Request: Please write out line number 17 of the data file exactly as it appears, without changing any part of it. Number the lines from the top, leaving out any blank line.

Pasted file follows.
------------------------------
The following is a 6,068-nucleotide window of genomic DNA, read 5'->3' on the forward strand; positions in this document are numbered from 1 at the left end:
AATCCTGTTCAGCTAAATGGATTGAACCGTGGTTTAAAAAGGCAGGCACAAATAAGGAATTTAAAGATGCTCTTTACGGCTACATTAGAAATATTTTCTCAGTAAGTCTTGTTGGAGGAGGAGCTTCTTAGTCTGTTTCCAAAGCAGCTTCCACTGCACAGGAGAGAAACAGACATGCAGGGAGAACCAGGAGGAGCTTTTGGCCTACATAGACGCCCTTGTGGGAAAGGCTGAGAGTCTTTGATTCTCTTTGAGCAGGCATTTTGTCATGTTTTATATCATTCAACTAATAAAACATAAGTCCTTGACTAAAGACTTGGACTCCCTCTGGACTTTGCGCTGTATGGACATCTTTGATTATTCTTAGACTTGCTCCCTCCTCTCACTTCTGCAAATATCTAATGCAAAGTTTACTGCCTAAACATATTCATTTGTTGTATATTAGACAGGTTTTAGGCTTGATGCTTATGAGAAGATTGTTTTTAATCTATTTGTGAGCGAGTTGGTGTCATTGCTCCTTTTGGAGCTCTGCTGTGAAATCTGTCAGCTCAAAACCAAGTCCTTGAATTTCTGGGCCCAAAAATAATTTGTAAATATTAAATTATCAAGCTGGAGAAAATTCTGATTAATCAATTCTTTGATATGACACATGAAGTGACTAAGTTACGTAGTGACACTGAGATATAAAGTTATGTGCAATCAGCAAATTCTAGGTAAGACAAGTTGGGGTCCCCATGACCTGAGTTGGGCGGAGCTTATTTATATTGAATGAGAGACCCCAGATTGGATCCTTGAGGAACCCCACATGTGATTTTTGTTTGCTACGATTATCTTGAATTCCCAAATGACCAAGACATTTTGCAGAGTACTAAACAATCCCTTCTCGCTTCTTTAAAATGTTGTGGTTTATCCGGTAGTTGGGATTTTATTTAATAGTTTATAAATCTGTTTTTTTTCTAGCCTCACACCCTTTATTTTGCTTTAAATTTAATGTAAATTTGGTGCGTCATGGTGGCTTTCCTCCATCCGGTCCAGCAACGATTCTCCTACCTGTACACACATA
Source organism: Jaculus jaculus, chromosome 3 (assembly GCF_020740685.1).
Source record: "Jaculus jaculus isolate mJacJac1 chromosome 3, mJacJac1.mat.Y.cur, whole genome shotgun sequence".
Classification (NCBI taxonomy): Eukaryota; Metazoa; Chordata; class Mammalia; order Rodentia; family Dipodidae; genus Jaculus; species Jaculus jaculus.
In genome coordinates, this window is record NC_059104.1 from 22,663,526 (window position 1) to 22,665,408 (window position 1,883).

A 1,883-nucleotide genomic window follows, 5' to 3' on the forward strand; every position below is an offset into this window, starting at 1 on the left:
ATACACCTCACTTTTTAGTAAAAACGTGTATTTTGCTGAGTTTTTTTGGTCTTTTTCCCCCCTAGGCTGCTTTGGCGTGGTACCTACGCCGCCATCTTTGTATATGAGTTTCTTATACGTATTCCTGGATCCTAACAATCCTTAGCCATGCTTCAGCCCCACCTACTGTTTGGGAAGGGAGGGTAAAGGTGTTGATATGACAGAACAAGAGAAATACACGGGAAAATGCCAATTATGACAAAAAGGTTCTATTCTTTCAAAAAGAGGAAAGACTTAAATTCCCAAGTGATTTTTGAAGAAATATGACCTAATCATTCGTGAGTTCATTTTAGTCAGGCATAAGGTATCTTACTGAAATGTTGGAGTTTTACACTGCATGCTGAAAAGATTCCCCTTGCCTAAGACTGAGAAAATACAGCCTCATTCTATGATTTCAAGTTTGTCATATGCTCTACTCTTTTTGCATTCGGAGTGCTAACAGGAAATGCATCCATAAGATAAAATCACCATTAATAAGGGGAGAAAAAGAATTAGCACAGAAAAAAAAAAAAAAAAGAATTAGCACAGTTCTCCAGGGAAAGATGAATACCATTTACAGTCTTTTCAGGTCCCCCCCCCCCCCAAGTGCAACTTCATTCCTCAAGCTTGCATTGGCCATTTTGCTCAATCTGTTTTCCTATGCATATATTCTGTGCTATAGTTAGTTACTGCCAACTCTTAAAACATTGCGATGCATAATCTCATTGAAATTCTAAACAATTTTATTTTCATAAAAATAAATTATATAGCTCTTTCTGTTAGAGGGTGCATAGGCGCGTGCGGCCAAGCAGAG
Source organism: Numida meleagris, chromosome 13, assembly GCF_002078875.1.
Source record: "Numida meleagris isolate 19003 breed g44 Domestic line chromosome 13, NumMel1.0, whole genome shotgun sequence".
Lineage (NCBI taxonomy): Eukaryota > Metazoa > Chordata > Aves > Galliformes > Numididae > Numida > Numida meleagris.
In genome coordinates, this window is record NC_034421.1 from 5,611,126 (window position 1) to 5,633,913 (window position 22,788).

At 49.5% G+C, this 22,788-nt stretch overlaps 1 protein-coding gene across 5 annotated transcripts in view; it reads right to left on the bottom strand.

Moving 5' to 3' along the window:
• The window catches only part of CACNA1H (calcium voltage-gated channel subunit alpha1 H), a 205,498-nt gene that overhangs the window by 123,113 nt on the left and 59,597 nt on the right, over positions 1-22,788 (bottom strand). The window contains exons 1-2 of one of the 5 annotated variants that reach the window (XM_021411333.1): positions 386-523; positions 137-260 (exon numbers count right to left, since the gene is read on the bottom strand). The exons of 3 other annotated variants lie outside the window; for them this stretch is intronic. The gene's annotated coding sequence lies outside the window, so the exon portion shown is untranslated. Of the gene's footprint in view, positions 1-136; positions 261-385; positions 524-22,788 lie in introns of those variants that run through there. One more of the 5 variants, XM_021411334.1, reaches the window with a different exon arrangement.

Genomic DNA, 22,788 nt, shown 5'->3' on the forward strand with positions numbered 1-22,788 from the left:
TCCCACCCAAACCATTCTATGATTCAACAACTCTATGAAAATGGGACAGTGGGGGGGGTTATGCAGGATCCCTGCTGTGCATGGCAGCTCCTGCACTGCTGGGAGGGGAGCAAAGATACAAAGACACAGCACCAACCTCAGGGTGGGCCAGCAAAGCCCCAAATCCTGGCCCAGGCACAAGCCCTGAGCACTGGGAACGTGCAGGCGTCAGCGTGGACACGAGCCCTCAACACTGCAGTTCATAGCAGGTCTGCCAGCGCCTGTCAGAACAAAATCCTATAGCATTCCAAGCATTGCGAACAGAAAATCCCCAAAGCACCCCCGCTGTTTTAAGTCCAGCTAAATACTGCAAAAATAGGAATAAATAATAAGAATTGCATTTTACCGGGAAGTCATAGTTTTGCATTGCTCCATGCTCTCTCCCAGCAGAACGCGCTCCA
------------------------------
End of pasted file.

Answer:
TCCCACCCAAACCATTCTATGATTCAACAACTCTATGAAAATGGGACAGTGGGGGGGGTTATGCAGGATCCCTGCTGTGCATGGCAGCTCCTGCACTGCTGGGAGGGGAGCAAAGATACAAAGACACAGCACCAACCTCAGGGTGGGCCAGCAAAGCCCCAAATCCTGGCCCAGGCACAAGCCCTGAGCACTGGGAACGTGCAGGCGTCAGCGTGGACACGAGCCCTCAACACTGCAGTTCATAGCAGGTCTGCCAGCGCCTGTCAGAACAAAATCCTATAGCATTCCAAGCATTGCGAACAGAAAATCCCCAAAGCACCCCCGCTGTTTTAAGTCCAGCTAAATACTGCAAAAATAGGAATAAATAATAAGAATTGCATTTTACCGGGAAGTCATAGTTTTGCATTGCTCCATGCTCTCTCCCAGCAGAACGCGCTCCA